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Wartime Heritage ASSOCIATION
Remembering World War II
Name: John Leo Campbell Rank: Private 1st Class Service Number: 36854063 Service: 121st Infantry Regiment, 8th Infantry Division, US Army Awards: Purple Heart Date of Birth: April 21, 1906 Place of Birth: McLeod Hill, Sydney, Cape Breton, NS Date of Enlistment: Unknown Place of Enlistment: Detroit, Wayne Co., Michigan Address at Enlistment: Detroit, Wayne Co., Michigan Age at Enlistment: Unknown Height: 5 feet, 10 inches Complexion: Light Hair Color: Brown Eye Color: Blue Occupation: Car industry Marital Status: Unknown Next of Kin: Neil Campbell, brother Date of Death: July 13, 1944 Age: 38 Cemetery: Normandy American Cemetery, France Grave: Plot D, Row 13, Grave 25 John Leo Campbell was the son of John F. Campbell and Mary (Jamieson) Campbell (b. 1873) of Sydney, Cape Breton. His father was a steel worker, born in Irish Cove. John had two older brothers, John and Neil Francis Campbell, and older sister Elizabeth (Campbell) Graham who was a nurse, and younger siblings Mary and Burnette Campbell. John registered for the Draft October 16, 1940 in Detroit, Michigan where he was living 5856 Barrett Street at the time, and working for the Chevrolet Motor Car Company. He listed his brother Neil as his next of kin (living at 18896 San Juan Drive in Detroit). After enlistment he was assigned to the 121st Infantry Regiment of the 8th Infantry Division. The 121st Regt. Splashed ashore on July 4, 1944, on Utah Beach and entered the Normandy Campaign. Private 1st Class John Leo Campbell was wounded seven days later on July 11, 1944 and died of those wounds on July 13, 1944. He was interred at the Normandy American Cemetery in France. Records indicate he was married at the time of his death. The Normandy American Cemetery and Memorial in France is located in Colleville-sur-Mer, on the site of the temporary American St. Laurent Cemetery, established by the U.S. First Army on June 8, 1944 as the first American cemetery on European soil in World War II. The cemetery site, at the north end of its half mile access road, covers 172.5 acres and contains the graves of 9,386 of our military dead, most of whom lost their lives in the D-Day landings and ensuing operations. Forty-four sets of brothers lay side by side at the Normandy American Cemetery. Members of the Wartime Heritage Association, George Egan and Glen Gaudet, visited the Normandy American Cemetery in July 2009 and laid a cross of remembrance in memory of those Nova Scotians lost.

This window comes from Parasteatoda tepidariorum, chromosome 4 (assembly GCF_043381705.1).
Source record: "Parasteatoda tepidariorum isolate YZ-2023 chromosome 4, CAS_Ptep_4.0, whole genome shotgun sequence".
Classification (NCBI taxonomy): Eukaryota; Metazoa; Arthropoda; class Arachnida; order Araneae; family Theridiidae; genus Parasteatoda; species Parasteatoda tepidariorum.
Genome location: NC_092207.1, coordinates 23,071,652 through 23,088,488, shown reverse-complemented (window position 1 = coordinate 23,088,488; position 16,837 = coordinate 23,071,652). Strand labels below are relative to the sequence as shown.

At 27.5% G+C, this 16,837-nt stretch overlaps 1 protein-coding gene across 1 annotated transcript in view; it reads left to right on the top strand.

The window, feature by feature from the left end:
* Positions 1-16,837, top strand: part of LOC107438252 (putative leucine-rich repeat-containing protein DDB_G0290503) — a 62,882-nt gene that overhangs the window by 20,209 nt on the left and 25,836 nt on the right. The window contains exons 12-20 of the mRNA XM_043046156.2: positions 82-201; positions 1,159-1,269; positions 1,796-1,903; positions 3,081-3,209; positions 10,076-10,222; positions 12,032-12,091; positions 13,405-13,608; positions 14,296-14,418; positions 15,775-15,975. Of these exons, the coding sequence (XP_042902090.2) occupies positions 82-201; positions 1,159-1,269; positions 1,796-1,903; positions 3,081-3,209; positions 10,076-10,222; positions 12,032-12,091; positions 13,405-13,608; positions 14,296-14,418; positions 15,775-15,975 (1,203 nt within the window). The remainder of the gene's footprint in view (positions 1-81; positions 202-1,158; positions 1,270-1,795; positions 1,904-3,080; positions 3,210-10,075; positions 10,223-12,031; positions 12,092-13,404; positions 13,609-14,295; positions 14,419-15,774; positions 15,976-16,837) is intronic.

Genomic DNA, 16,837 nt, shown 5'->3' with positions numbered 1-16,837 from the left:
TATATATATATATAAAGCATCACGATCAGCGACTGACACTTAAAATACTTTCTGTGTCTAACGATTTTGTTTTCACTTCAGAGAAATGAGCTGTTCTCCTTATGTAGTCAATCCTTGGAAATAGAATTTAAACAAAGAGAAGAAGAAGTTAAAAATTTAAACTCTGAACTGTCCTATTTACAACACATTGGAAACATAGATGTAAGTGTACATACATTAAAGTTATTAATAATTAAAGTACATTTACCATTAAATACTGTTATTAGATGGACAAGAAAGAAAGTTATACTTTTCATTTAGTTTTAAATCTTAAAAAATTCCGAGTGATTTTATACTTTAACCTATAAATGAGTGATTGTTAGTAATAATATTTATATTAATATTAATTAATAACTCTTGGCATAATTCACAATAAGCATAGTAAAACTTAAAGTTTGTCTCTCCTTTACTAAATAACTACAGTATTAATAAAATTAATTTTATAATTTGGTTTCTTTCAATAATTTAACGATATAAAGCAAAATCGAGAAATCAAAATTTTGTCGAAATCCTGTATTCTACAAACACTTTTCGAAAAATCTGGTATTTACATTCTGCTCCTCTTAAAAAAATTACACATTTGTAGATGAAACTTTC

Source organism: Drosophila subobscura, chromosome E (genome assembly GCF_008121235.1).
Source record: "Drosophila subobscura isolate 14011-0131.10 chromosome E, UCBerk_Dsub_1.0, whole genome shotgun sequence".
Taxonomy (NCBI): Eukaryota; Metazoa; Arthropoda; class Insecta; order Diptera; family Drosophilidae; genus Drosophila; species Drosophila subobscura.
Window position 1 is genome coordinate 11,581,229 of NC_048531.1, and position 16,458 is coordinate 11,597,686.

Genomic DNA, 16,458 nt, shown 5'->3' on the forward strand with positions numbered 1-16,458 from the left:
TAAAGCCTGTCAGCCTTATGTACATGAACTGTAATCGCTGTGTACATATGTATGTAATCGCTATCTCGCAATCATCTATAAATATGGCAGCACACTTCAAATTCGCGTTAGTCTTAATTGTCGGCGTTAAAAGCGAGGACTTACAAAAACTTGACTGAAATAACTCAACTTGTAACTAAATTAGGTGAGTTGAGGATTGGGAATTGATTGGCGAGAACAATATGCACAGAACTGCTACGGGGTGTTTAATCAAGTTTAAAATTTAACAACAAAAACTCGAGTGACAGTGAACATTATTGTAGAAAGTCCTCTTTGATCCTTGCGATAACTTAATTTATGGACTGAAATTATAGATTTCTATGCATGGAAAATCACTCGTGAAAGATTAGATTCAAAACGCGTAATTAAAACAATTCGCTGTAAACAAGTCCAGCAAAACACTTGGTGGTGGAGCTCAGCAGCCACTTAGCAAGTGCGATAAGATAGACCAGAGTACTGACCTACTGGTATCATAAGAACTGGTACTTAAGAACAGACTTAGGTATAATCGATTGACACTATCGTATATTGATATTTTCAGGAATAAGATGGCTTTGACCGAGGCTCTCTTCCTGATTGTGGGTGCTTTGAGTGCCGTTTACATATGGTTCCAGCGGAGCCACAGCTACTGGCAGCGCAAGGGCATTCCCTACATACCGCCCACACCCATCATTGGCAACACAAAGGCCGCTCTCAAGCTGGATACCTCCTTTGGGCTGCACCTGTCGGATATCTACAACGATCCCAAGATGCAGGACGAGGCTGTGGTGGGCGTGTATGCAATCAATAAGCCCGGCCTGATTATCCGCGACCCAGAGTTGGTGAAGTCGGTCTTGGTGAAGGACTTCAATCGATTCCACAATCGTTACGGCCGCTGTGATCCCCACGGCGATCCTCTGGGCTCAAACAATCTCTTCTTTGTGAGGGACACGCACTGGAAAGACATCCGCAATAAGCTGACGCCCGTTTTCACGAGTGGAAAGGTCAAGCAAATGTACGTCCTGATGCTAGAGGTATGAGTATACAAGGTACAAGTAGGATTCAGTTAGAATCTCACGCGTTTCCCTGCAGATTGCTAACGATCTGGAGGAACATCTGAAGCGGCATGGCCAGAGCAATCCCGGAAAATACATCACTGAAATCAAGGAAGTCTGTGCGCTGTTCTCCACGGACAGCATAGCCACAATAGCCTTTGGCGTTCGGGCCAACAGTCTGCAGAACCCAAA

John Leo Campbell
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The 8th Infantry Division, and 121st Infantry Regiment insignias
121st Infantry Regiment soldiers advance across flooded terrain west of Utah Beach July 4, 1944. Georgia Guard Archives